Tuesday, February 21

Picasso, tapas and a wall of aging groceries

Garry and I have just returned from a relaxing-four day trip to Madrid. I was in town for two days of work, which we extended to include a weekend of tourist highlights. It was the first time in Madrid for both of us.

We arrived on Thursday morning, parking at the new Teminal Four in Barajas airport. This incredible work of art opened for business on February 5. It's a stunning building of red and yellow steel lattice, capped by an long, flowing roof of undulating 'seagull wing' waves. The complex was designed by Richard Rogers, a prominent UK architect.

Food, glorious food
We ate at some wonderful restaurants. Our first night was spent in the narrow, exposed brick basement of a tiny local establishment called, Arte Divino, located on edge of Plaza de le Provincia. The owner was delightful and keen to meet our every whim and the wine cellar was stocked with some fine products.

Our second night in town was spent in the basement of Bazaar, a local dining institution that even Lonely Planet raves about. Here we found ourselves seated at a table, surrounded by an eclectic collection of stark white shelves, piled high with grocery items from the turn of the century. Despite the rather stylistic surrounding, the menu was surprisingly cheap and filled with tasty dishes.

Our final night was spent at the ultra-funky establishment of Calle 54 in Northern Madrid. It's a bar come restuarant. Here the walls to the kitchen were made of solid glass, connected to the main dining area by an impressive automated glass door. This fixture had an efficient swishing noise each time it opened, akin to something you'd find on the Starship Enterprise.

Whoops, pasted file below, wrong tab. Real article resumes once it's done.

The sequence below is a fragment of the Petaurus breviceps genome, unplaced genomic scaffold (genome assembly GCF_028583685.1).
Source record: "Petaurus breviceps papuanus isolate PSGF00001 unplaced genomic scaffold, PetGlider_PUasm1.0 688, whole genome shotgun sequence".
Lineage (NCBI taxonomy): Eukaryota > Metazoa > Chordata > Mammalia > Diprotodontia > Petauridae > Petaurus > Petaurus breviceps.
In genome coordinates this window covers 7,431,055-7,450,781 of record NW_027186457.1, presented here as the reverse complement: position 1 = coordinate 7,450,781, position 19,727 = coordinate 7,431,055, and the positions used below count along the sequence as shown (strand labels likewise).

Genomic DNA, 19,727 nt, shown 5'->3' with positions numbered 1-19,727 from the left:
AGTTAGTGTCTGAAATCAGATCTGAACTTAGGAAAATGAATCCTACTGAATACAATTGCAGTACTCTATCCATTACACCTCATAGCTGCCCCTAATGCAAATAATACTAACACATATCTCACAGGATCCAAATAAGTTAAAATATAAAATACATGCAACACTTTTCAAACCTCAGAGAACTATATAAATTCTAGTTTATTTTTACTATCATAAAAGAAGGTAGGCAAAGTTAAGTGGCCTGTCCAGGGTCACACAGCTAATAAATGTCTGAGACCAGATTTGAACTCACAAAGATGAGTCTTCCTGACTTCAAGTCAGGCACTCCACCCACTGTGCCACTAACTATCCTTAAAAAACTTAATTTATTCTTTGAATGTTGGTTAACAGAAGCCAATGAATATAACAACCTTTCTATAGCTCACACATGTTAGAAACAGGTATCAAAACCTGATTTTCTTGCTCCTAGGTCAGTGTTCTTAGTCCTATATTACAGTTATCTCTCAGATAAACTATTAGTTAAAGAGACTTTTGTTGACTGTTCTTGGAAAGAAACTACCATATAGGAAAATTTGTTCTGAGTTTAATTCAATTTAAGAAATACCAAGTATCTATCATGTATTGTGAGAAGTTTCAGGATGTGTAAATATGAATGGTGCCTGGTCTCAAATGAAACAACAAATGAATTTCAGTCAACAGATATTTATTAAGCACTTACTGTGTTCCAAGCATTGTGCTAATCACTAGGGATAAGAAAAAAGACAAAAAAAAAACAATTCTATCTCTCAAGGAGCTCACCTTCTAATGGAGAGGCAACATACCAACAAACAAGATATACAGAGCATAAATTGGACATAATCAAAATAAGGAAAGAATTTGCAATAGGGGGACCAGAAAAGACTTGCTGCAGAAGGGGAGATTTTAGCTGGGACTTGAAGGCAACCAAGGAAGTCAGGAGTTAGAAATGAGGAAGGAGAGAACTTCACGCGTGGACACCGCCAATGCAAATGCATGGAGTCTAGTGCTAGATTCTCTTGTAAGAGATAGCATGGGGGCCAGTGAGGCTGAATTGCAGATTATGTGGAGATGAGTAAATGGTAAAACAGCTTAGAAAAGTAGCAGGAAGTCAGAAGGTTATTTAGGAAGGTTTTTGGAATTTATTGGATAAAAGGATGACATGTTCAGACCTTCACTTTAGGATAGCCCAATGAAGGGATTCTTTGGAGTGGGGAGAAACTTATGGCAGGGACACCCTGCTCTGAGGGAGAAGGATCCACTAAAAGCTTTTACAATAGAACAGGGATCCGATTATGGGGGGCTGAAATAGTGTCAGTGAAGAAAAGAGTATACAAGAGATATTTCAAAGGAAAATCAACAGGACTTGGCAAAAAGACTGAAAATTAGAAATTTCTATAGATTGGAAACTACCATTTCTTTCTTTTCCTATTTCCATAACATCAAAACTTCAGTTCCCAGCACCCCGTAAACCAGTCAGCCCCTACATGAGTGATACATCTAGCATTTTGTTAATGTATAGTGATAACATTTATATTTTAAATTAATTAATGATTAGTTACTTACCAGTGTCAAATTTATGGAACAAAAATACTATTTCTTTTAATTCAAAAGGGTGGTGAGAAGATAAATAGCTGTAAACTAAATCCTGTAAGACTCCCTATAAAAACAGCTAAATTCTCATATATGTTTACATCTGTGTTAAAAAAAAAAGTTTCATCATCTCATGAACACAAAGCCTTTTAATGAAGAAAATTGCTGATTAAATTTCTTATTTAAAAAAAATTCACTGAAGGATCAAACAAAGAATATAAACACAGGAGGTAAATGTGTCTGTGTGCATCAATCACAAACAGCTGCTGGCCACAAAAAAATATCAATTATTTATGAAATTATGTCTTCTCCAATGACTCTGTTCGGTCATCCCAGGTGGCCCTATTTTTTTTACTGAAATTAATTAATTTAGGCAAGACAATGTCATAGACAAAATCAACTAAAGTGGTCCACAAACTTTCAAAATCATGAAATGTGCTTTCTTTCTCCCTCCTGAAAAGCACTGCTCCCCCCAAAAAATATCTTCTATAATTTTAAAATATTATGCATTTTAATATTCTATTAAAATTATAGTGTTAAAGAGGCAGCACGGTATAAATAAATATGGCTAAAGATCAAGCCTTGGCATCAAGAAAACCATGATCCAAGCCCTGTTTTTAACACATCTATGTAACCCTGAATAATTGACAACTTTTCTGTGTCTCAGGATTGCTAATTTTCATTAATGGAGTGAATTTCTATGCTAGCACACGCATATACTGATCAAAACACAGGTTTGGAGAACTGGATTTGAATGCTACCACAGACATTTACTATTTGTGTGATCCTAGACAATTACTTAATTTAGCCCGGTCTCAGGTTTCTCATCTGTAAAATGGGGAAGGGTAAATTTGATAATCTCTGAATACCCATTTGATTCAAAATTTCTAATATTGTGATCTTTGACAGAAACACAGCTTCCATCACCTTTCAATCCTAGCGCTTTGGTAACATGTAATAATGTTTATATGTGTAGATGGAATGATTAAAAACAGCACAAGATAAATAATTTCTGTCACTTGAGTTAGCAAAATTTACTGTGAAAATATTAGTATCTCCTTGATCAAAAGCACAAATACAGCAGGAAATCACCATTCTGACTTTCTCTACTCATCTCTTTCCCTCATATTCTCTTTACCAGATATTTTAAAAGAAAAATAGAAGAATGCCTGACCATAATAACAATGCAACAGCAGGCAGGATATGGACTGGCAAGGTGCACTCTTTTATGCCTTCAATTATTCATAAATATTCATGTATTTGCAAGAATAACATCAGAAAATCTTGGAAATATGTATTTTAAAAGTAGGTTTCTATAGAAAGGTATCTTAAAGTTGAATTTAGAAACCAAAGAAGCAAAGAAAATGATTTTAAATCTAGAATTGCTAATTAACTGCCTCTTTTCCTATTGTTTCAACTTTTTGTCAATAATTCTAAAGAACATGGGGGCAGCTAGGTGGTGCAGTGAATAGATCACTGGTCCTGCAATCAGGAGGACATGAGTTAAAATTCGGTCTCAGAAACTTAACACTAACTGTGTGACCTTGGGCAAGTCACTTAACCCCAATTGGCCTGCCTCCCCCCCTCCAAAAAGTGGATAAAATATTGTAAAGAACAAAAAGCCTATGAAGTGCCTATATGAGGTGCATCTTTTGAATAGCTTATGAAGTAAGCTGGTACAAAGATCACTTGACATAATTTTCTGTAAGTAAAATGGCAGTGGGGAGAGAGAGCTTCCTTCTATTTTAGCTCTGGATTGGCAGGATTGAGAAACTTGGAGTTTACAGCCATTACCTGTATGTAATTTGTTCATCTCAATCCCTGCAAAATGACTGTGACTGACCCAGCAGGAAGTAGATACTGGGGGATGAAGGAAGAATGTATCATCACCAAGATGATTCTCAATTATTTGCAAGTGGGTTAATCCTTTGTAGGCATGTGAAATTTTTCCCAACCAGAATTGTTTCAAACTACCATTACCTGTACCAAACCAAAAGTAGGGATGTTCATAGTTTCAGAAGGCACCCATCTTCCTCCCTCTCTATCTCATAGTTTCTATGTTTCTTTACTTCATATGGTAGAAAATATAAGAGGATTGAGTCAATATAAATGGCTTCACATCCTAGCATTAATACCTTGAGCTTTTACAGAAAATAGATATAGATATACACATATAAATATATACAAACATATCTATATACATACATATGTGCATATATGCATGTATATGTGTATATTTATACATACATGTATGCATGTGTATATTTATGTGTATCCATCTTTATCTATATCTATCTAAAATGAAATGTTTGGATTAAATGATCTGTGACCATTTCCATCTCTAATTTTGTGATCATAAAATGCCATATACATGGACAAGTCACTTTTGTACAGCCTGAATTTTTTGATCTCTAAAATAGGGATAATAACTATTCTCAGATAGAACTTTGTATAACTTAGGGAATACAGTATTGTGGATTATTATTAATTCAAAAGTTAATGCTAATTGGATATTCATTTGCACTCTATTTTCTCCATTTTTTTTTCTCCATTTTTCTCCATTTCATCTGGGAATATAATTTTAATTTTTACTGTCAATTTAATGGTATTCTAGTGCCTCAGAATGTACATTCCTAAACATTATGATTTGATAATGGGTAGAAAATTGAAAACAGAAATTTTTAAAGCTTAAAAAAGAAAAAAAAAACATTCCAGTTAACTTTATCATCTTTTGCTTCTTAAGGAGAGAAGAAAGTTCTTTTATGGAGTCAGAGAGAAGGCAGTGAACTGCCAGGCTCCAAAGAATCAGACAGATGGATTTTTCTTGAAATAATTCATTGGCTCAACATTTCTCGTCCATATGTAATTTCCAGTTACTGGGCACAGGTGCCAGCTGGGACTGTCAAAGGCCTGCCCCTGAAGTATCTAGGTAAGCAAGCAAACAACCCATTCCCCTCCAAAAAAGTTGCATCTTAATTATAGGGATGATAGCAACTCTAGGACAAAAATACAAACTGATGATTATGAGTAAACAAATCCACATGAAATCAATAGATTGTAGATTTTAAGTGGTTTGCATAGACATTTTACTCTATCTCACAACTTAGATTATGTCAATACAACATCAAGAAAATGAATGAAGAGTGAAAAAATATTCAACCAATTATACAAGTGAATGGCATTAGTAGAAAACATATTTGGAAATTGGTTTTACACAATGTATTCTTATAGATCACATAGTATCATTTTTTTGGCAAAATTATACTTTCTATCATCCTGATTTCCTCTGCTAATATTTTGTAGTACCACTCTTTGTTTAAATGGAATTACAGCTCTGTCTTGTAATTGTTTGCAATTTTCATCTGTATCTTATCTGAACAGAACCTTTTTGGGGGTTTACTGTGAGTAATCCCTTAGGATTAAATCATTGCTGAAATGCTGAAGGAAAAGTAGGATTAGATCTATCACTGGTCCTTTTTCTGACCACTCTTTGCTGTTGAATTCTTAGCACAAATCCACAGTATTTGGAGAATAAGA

Shoe leather shuffle
We spent most of Saturday wandering the streets of Old Madrid, visiting such well-worn tourist sights as the Plaza Mayor, the recently completed cathedral (it's only taken 112 years to build) and the Royal Palace. We also stopped for tapas in the late afternoon near Plaza Sol, considered the traditional heart of the city. It was here we also stumbled across call girls doing a roaring afternoon's trade.

Perhaps the most perplexing highlight was a statue of the city's emblem; a bear climbing a strawberry tree. I'm sure there's a story here, but we were at a loss to explain it.


The Royal Palace was particularly memorable. Here we saw multi-million dollar Antonio Stradivari violins from the early 1770s, stunning gilded thrones in a red velvet lined room and a spectacular array of Victorian pharmaceutical equipment on display in the royal dispensary.

Sunday was spent at the Sophia Museum viewing the works of Picasso, Dali and other modern masters. Most note-worthy was Picasso’s famous Guernica, a dark and foreboding protest on the horror of war. The canvas itself is almost eight metres long.


UPDATE:

I returned to Madrid for another visit in September 2007. Click here to read this post.

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